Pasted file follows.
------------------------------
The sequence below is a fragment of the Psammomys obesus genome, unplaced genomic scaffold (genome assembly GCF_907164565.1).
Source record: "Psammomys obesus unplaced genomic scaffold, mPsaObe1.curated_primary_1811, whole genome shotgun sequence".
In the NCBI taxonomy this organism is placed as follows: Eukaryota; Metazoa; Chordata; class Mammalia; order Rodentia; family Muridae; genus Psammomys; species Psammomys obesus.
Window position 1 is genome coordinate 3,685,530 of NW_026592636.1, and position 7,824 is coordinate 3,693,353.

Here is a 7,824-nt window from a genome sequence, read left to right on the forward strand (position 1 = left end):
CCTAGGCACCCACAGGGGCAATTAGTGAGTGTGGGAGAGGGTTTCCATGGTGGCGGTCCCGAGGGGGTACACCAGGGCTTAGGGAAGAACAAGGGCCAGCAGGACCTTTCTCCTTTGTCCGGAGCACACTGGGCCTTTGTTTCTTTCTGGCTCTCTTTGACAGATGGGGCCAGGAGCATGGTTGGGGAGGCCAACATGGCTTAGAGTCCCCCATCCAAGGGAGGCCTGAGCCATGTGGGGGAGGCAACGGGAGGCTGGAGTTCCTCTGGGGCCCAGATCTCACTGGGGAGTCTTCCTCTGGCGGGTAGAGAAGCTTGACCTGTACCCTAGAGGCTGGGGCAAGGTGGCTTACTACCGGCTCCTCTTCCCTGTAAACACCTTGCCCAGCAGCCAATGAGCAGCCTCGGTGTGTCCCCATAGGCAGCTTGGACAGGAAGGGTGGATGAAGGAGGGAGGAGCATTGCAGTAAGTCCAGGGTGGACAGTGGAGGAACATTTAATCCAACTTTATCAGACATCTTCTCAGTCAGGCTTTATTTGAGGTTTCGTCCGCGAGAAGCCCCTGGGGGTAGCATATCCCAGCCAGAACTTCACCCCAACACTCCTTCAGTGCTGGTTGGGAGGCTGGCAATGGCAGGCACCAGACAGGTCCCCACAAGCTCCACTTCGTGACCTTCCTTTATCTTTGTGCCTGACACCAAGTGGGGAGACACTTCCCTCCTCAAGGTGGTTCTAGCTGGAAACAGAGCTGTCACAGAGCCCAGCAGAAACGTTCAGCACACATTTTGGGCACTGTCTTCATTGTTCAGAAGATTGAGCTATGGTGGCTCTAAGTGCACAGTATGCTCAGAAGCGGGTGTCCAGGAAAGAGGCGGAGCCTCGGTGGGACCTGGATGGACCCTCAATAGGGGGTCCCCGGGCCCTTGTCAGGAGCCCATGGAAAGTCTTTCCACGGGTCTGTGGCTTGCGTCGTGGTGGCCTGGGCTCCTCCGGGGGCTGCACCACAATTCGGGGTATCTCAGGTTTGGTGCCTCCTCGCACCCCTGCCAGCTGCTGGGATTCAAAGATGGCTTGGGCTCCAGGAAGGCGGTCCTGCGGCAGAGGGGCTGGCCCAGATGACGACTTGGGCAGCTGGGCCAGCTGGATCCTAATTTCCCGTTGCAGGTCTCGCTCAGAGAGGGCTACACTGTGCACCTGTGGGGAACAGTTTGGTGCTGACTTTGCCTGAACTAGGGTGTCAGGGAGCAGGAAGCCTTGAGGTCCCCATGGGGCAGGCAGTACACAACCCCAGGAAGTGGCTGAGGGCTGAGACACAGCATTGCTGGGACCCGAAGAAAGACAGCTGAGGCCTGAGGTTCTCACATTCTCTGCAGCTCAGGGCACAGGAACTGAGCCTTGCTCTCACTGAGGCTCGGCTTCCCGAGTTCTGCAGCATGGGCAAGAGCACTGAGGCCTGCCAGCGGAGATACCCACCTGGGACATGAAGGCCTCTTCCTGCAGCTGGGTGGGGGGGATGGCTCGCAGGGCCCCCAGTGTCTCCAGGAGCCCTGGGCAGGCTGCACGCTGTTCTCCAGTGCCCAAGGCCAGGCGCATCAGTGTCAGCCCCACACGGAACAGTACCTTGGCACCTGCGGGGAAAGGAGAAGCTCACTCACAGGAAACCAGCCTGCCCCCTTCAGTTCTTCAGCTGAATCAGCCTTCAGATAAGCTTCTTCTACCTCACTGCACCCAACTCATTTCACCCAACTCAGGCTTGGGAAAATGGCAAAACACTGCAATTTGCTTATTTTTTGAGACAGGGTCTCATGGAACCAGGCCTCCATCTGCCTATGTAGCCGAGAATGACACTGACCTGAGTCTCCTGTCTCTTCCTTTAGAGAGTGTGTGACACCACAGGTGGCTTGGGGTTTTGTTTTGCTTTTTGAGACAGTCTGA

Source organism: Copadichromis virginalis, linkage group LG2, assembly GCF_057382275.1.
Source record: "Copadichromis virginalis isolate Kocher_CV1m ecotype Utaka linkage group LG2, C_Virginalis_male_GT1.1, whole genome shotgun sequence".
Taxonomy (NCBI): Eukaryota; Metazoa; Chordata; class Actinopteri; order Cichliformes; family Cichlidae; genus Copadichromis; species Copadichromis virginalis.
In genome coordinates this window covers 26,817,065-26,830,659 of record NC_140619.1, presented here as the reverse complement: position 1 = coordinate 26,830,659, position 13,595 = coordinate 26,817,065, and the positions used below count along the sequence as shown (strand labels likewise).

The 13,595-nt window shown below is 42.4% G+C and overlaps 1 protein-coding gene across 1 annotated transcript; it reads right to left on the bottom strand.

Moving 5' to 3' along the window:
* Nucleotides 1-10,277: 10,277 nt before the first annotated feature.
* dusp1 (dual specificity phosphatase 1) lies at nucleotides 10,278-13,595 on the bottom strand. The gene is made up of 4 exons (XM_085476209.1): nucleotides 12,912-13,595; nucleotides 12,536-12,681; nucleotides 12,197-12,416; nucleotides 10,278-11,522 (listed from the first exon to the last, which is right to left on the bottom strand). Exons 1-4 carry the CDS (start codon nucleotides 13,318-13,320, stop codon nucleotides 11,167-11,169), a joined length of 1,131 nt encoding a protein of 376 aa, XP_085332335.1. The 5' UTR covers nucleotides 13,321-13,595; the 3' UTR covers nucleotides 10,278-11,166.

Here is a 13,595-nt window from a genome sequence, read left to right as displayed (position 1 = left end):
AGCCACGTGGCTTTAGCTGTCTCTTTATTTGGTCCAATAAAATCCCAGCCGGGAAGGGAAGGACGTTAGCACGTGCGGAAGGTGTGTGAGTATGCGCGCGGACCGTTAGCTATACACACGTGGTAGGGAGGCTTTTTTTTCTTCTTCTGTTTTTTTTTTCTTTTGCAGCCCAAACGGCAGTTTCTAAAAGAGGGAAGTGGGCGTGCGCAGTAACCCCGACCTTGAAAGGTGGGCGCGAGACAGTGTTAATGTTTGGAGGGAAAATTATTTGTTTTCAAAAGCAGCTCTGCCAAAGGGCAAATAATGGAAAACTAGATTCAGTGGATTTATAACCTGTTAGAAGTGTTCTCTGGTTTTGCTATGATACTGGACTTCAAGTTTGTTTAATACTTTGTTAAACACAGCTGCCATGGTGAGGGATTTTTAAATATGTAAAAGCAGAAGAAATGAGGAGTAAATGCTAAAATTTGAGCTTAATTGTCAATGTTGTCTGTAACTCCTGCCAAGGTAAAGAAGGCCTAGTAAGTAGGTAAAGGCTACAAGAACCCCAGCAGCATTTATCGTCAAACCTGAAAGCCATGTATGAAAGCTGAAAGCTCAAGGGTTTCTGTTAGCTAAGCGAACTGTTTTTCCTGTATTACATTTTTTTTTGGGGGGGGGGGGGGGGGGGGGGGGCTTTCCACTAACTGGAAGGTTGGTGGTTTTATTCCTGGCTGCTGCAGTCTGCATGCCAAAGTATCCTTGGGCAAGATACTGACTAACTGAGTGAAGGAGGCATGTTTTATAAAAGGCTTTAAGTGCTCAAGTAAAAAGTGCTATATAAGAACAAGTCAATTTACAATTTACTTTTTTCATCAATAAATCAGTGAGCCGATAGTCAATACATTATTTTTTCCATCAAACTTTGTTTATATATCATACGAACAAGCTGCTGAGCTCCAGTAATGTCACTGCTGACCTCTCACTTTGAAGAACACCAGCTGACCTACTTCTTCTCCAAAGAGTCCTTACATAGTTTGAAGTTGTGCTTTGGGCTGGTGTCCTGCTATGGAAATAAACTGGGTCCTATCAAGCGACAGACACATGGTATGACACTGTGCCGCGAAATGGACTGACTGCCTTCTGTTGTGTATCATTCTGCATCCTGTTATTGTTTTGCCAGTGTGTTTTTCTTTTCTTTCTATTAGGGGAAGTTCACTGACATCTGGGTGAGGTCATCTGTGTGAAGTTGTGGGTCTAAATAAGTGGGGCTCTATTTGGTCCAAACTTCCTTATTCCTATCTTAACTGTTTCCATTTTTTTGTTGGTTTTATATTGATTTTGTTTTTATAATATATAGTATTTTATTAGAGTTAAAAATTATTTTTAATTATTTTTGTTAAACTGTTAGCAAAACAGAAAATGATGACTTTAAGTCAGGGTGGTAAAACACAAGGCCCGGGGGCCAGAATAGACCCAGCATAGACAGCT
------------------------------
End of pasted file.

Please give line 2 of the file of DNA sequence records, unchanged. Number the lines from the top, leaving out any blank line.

Source record: "Psammomys obesus unplaced genomic scaffold, mPsaObe1.curated_primary_1811, whole genome shotgun sequence".